“The road splits from two lanes into three just before Cenex, with no shoulder,” she said. “At the bottom of the hill (near Bond Road), I’m moving much slower than traffic, since it’s uphill. Everyone passes me. Then, as cars stop at the light, I start overtaking them.

“Since I want to proceed straight, I look and signal into the center lane, cross the right turn lane when given a break by a motorist, and ride to the right BESIDE those center lane cars up to the stop line, ready to cross when the light changes. There is a shoulder on the opposite side of Finn Hill, and soon the line of cars passes me again.

“I use the same method when turning left to go south on Viking Way (but I add some further eye contact and a nice left-turn signal).

“A motorist friend told me that although filtering was practical, it wasn’t legal. I should take the lane and act ‘like a car’ through this, and every, intersection with no bike lane. I tried this once, and found myself the subject of motorist frustration. Since Lindvig is uphill, I take much longer than a car to move through, and drivers weren’t happy about waiting.”

Going in the other direction on Finn Hill Road, she runs afoul of a safety tip on the state’s Web site, which says, ‘Don’t pass on the right – Motorists may not look for or see a bicycle passing on the right.’

“There is often a back-up of 20 cars from the light,” Julie said. “Should cyclists NOT pass this line of traffic on the right-hand shoulder? There is no designated right-turn lane at the bottom. I approach the bottom of the hill slowly, and stop at the stop line well to the right of the first car in line at the light,” she said.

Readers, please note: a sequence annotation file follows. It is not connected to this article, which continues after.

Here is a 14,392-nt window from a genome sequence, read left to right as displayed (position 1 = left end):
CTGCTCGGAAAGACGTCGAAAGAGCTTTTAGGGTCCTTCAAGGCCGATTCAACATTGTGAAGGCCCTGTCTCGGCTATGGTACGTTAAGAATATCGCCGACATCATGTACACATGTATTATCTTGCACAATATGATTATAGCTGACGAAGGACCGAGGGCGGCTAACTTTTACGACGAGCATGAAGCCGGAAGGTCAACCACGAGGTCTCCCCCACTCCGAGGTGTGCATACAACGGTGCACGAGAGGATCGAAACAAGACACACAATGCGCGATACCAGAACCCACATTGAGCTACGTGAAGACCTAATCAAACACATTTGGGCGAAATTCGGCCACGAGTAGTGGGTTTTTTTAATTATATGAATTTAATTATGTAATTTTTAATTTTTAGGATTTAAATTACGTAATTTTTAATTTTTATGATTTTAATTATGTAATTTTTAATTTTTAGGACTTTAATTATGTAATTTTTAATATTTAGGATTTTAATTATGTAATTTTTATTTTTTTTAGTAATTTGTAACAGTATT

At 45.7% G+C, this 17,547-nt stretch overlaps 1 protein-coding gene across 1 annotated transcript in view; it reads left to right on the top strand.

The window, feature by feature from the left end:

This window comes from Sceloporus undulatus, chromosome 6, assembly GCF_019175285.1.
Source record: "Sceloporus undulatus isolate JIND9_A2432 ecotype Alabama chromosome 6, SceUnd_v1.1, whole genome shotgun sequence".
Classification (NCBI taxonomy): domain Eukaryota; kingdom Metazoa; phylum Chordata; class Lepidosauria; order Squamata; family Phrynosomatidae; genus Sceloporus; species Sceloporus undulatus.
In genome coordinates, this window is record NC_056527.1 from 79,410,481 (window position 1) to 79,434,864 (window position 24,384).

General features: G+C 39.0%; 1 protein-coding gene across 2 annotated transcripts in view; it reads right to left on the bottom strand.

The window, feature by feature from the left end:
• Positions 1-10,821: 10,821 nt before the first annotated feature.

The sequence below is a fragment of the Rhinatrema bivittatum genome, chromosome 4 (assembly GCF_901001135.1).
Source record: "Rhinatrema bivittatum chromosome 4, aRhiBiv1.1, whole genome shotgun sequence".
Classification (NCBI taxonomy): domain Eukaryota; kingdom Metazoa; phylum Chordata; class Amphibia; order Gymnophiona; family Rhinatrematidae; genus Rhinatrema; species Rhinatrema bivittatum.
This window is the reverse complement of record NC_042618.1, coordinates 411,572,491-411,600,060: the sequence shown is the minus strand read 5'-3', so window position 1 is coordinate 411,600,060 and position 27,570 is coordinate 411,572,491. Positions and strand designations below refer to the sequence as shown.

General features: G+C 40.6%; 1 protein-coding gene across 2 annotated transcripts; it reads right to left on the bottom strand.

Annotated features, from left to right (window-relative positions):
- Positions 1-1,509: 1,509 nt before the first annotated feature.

The out basket: Julie is OK with her tactic coming down Finn Hill Road eastbound, says Ian Macek, the state’s bicycle and pedestrian coordinator. The advice about not passing on the right doesn’t apply to bikes on the shoulder or in a bicycle lane, he said.

I would hope so. The shoulder is the safest place for a bicyclist, and state law specifically accords bike riders the right to use the shoulder.

Sadly, that’s the only exemption from the state law that requires bicyclists to comply with all laws that apply to cars. Julie’s friend is correct, filtering is illegal.

I asked Sgt. Andy Pate of Poulsbo police and Deputy Scott Wilson of the Kitsap County Sheriff’s Office about this.

Andy replied, “I have ridden the same portion of roadway on a bicycle. Going uphill is an issue at that intersection. Bicyclist cannot legally ‘filter’ in this state. They can, however, ride on the shoulder to avoid impeding traffic. If they are going to make a left turn they must ‘take a lane’ and the fact that they will annoy motorists is unavoidable.

“The idea behind the laws is that bicyclist should not do anything that would surprise a motorist. A bicyclist ‘filtering’ through traffic leaves a motorist, inexperienced in riding a bicycle on the roadway, confused and wondering what the bicyclist’s intentions are. That leads to accidents.